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White House Tech Experts Focus on Digital Infrastructure Security

WASHINGTON, D.C. -- Two top White House technology experts, speaking at a seminar here on "The Future of U.S. Digital Infrastructure," emphasized the primacy of security and privacy protections as critical to future build-outs and upgrades of digital infrastructure.  

They and their fellow panelists also offered various perspectives on the evolving competitive landscape, including the role that Google Fiber and emerging wireless broadband technology will play.

Federal chief information officer Tony Scott (pictured on right) cited the "relentless pressure" for "digital development."  But he suggested that industry is short-sighted just to "put stuff in and leave it until it breaks."  He singled out the push for Internet of Things services, warning that today's system is "not designed for the kinds of cybersecurity issues [we'll] face."

Thomas Kalil, deputy director of policy for the White House Office of Science and Technology Policy (pictured on left), urged federal agencies and departments to rethink their propensity to cling to legacy systems.

The systems in place at agencies and departments aren't going to last forever, and government needs to adopt a cycle of constant refresh, Scott said during the Dec. 9 event, hosted by Brocade and the Information Technology and Industry Council at the National Press Club here.

Federal IT Priorities: Top Executives Look to 2013 and Beyond

In a recent survey on Federal IT Reform (click here to download the summary), senior government IT executives laid out their vision for the coming year, detailing challenges and identifying priorities.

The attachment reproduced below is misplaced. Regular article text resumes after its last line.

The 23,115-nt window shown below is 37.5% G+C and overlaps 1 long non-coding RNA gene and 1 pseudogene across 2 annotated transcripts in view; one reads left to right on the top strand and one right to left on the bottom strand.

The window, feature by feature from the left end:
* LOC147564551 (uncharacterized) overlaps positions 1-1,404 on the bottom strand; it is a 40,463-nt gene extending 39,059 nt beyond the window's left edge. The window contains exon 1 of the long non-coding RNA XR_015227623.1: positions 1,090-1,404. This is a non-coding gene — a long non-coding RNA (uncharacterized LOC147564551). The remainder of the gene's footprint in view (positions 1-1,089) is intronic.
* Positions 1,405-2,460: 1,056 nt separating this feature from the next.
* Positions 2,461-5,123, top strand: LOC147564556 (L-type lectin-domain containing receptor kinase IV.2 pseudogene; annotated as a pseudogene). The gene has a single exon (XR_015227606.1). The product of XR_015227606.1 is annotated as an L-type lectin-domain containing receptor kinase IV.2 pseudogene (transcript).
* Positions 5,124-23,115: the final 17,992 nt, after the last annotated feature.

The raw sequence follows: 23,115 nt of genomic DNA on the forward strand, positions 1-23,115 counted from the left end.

Commenting on the report, Scott said: "We have to have a mindset of working this out in a way -- economically, policywise -- that keeps riding the curve and practices that through all of the ecosystems that contribute to this. It's no different than paving roads. You don't just put a road in and then wait until it breaks apart. You repave them every once in a while. And every once in a while you have to tear it up and put a whole new road down. We [must] get in that cycle."

Scott continued, "You see a lot of markets where you have one or two dominant players,"  and noted that wireline and wireless competition "put the fear of God" into companies to invest in their networks.

Kalil said the United States will not be complacent and is looking at ways to improve in terms of technology development and investment.

Scott said he's excited about the opportunities that the Internet of Things could bring to government — if not a little hesitant. He likened the flood of network-connected devices and sensors to “free love in the '60s." IoT, he said, has been booming with little consideration in Washington as to how policy must be fashioned around that.

“There were no checks on interoperability,’’ said Scott, who was previously CIO at VMWare in Palo Alto. “It was, ‘I can interact with you, therefore I shall, no matter what, and under all circumstances.' That’s not necessarily a good thing in all cases, so I think we’ve got to have some models and some broadly enforceable rule sets that can apply ... that will actually, if done right, encourage the kind of growth that I think we all see.”

Contributor Gary Arlen is known for his insights into the convergence of media, telecom, content and technology. Gary was founder/editor/publisher of Interactivity Report, TeleServices Report and other influential newsletters; he was the longtime “curmudgeon” columnist for Multichannel News as well as a regular contributor to AdMap, Washington Technology and Telecommunications Reports. He writes regularly about trends and media/marketing for the Consumer Technology Association's i3 magazine plus several blogs. Gary has taught media-focused courses on the adjunct faculties at George Mason University and American University and has guest-lectured at MIT, Harvard, UCLA, University of Southern California and Northwestern University and at countless media, marketing and technology industry events. As President of Arlen Communications LLC, he has provided analyses about the development of applications and services for entertainment, marketing and e-commerce.